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Country Reports
GREECE, Landmine Monitor Report 1999


Mine Ban Policy

Greece signed the Mine Ban Treaty on 4 December 1997, at which time the Greek Embassy in Ottawa pledged that “ratification of this Convention will take place as soon as conditions relating to the implementation of its relevant provisions are fulfilled.”[1] This declaration on ratification has been filed with the United Nations Secretariat in New York. Greece has not yet ratified the Mine Ban Treaty.

Greece attended the treaty preparatory meetings and the Oslo negotiations, but as an observer in each case. Greece did not endorse the pro-treaty Brussels Declaration in June 1997. Greece did not cast a vote on the 1996 United Nations General Assembly resolution supporting a landmine ban, but voted in favor of resolutions supporting the Mine Ban Treaty in 1997 and 1998.

Greece has in the past expressed concern over the rapidity of the Ottawa process and has supported the Conference on Disarmament as the best forum for negotiating a universal landmine ban.[2] In February 1999, Greece was one of 22 countries that endorsed a statement advocating the negotiation of a ban on transfers of antipersonnel landmines through the CD.[3]

Greece is a state party to the Convention on Conventional Weapons, but it has not ratified the amended 1996 Protocol II on mines.

Production, Transfer, and Stockpiling

Greece is known to have produced and exported at least one type of antipersonnel landmine, a copy of the U.S. M16A2.[4] Greece has imported 57,034 antipersonnel mines from the United States, including 18,144 ADAM artillery-delivered, self-destructing mines for $2.56 million in 1988, and more than 30,000 M16 mines, 5,500 M14 mines, and M18A1 Claymore mines from 1973-1981.[5] There is no information on other AP mines suppliers to Greece. There is no definitive information on the current size of Greece’s stockpile of antipersonnel mines.[6]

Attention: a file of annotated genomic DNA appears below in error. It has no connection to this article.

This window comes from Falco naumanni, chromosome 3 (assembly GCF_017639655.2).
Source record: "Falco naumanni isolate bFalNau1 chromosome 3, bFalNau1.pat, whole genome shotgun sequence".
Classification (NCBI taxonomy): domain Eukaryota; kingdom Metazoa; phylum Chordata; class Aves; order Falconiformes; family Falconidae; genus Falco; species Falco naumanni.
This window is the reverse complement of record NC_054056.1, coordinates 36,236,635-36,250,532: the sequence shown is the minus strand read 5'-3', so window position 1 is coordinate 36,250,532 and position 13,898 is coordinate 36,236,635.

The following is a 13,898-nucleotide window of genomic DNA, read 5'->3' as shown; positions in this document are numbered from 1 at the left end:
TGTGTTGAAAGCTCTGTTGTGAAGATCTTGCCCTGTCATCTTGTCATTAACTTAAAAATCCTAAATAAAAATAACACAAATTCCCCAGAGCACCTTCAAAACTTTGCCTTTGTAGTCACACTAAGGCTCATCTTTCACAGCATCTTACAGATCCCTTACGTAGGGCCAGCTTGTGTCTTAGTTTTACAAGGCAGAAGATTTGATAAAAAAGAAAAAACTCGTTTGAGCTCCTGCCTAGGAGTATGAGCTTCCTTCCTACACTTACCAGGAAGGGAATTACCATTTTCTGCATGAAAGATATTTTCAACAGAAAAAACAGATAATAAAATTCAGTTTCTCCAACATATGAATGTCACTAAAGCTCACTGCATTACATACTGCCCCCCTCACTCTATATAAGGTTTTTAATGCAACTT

The Greek government has asserted that landmine production in Greece has ceased, and in 1994 declared a comprehensive, indefinite moratorium on antipersonnel landmine exports.[7]

Landmine Problem and Mine Action

Mines are not considered to pose a danger to civilians in Greece. However, Turks attempting to cross illegally into Greece have been injured and killed in minefields near the Evros River, which marks the border between Greece and Turkey.[8] Landmines dating from the Greek civil war (1947-1949) are also present along the northern border. The Greek government announced in 1998 an initiative to rid the forested northern border area of mines and transform it into a tourist destination.[9] Greece has “adequate” mine removal and destruction capabilities.[10]

Greece has donated $80,000 to the United Nations Voluntary Trust Fund for Assistance in Mine Clearance and has participated in UN demining and victim rehabilitation efforts in mine affected countries.[11] As part of a 1998 military cooperation pact, Greece pledged to assist Zimbabwe with mine clearance.[12]


[1]Declaration of Embassy of the Hellenic Republic, Treaty Signing Ceremony, Ottawa, 3 December 1997.

[2]Country Profiles, United Nations Demining Database, http:www.un.org.Depts/Landmine/ (Ref. 3/8/99).

[3]Statement by Ambassador Petko Draganov, Permanent Representative of the Republic of Bulgaria to the United Nations Office and the other International Organisations in Geneva, (undated) February 1999.

[4]U.S. Department of Defense, “Mine Facts” CD ROM.

[5] U.S. Army, Armament, Munitions, and Chemical Command (USAMCCOM), Letter to Human Rights Watch, 25 August 1993, and attached statistical tables; U.S. Defense Security Assistance Agency, U.S. Landmine Sales By Country, March 1994.

[6] A Greek journalist cited a figure of 1.5 million at a Medicins du Monde press conference in Athens, 18 September 1997, according to an email from Tim Carstairs, Mines Advisory Group (UK), 23 March 1999.

[7]Country Profiles, United Nations Demining Database.

[8] Ibid.

[9]"Civil War Minefield to be Cleared,” Athens News Agency Daily Bulletin, 14 January 1998.

[10]U.S. Department of State, Hidden Killers: The Global Problem with Uncleared Landmines, July 1993, p. 95.

[11]U.S. Department of State, Hidden Killers: The Global Landmine Crisis, September 1998, pp. C-1, C-3.

[12]"Greece, Zimbabwe Sign Military Cooperation Accords,” Xinhua News Agency Bulletin, 2 July 1998.